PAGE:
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NYC Office of Actuary NYC Department for the Aging
Pedestrian Safety

Older pedestrians as a group make up 35% of pedestrian fatalities annually in New York City, although they represent only 13% of the City’s population. New York is working hard to reduce pedestrian fatalities among seniors through several initiatives to improve street safety (see Safe Streets for Seniors below). You can do your part, too, by learning to be a savvy walker in the City. A safer New York for pedestrians is not just about infrastructure improvements and driver awareness, but also about pedestrians taking responsibility for their own safety on City streets.

DOT Pedestrian Safety Quiz

How much do you really know about crossing streets safely?  The Department of Transportation (DOT) asks you to take the following quiz to determine your pedestrian safety IQ.

It’s safe to begin crossing the street while the RED Hand Signal is flashing. True or False?

Physical changes associated with aging can impair vision, hearing and response time. True or False?

Left-turning vehicles pose the greatest risk of intersection accidents. True or False?

A vehicle traveling at just 30 mph may need 125 feet to come to a complete stop, even under ideal driving conditions. True or False?

It’s important to make sure that cars come to a complete stop before you begin to cross the street, even if the pedestrian signal is lit in your favor. True or False?

The first item is false. All of the rest are true.

Tips for Remaining Safe on City Streets
  • Walk on sidewalks. If you must walk in the street, walk facing traffic. Stop at the curb before entering the street.
  • Cross only at street corners, preferably those with a traffic light and within marked crosswalks.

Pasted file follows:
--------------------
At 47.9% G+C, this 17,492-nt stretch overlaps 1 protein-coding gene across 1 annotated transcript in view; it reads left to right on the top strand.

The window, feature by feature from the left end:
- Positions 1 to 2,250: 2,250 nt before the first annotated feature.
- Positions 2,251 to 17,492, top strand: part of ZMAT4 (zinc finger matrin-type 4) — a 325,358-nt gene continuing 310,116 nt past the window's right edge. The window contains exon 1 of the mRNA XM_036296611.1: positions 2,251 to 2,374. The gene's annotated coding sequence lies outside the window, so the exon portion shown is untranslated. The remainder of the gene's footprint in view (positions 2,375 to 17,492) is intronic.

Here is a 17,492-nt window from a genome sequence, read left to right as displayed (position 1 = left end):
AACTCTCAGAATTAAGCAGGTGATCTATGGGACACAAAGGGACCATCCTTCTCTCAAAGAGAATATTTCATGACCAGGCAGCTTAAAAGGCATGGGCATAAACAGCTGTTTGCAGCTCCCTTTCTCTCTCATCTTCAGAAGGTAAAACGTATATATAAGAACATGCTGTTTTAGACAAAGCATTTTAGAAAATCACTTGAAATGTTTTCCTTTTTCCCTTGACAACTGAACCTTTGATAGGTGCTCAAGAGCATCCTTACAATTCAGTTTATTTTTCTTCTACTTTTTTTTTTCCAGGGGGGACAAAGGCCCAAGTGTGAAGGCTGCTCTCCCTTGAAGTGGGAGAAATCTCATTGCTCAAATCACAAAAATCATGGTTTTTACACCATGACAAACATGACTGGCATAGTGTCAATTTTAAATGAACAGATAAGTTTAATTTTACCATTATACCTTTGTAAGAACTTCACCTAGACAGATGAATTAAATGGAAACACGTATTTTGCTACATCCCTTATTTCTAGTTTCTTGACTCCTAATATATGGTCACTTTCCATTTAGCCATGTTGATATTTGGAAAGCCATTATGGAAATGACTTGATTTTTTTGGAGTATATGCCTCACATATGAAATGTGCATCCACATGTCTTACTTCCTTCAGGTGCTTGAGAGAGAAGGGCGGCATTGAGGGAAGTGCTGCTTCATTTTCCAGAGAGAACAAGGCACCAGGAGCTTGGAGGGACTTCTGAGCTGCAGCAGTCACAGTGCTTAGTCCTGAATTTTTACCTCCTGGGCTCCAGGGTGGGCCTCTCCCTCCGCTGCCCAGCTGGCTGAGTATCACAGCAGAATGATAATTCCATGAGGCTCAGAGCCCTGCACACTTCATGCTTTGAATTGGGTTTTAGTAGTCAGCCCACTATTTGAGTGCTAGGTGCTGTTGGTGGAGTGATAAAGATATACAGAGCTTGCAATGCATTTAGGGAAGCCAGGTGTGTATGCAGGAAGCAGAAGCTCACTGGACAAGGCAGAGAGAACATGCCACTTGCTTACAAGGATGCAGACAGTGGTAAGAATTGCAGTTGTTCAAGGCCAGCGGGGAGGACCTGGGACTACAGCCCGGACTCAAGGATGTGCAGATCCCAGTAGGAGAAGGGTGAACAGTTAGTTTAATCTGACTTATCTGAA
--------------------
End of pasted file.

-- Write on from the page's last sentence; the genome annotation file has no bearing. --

• Pay attention to "Walk/Don't Walk" signals.
  • Give yourself the most time to cross by waiting for a newly turned green or walk signal.
  • Look left, right and left again before crossing the street, and be on the lookout for turning or backing vehicles.
  • Keep scanning for vehicles as you cross.
  • Hold your hand up or do whatever it takes to make yourself more visible to drivers.
  • Avoid walking in the dark and during bad weather such as snow, ice, rain or fog.
  • Make eye contact with the driver before crossing in front of a vehicle. Stay out of the driver's blindspot.
  • Walk and cross with other pedestrians wherever possible.
  • Listen for the engine noises of backing vehicles when you're in a parking lot, near a driveway or crossing mid-block between cars.
  • Wear light or bright-colored or reflective clothing, especially if you walk at night. Use a flashlight if you walk at night.
  • Wear proper and well-maintained footwear.

Read more Safety Tips (in PDF)

How Walkable Is Your Neighborhood?

The NYC Department of Transportation wants to know if traffic signals are not working, signs are missing, street lamps are out or markings are fading. To help the agency identify trouble spots throughout the five boroughs, DOT has developed a Neighborhood Checklist for residents to fill out.  Be part of the solution!  Call 311 if you have something to report.

Download the Neighborhood Walkability checklist (in PDF)

Safe Streets for Seniors Initiative

Safe Streets for Seniors is a major pedestrian safety initiative for older New Yorkers. Engineers from the Department of Transportation are evaluating pedestrian conditions in neighborhoods across the City and making engineering changes, such as extending pedestrian crossing times at crosswalks and shortening crossing distances, altering curbs and sidewalks, restricting vehicle turns and narrowing roadways.

The Safe Streets initiative is one of many ways the City is preparing for the not-too-distant time when one out of every five residents will be over the age of 65. Safe Streets is part of Age Friendly NYC, an initiative launch by Mayor Bloomberg, the City Council and the New York Academy of Medicine to enhance the City's livability for seniors.

Read more on Safe Streets for Seniors
Read more on Age Friendly NYC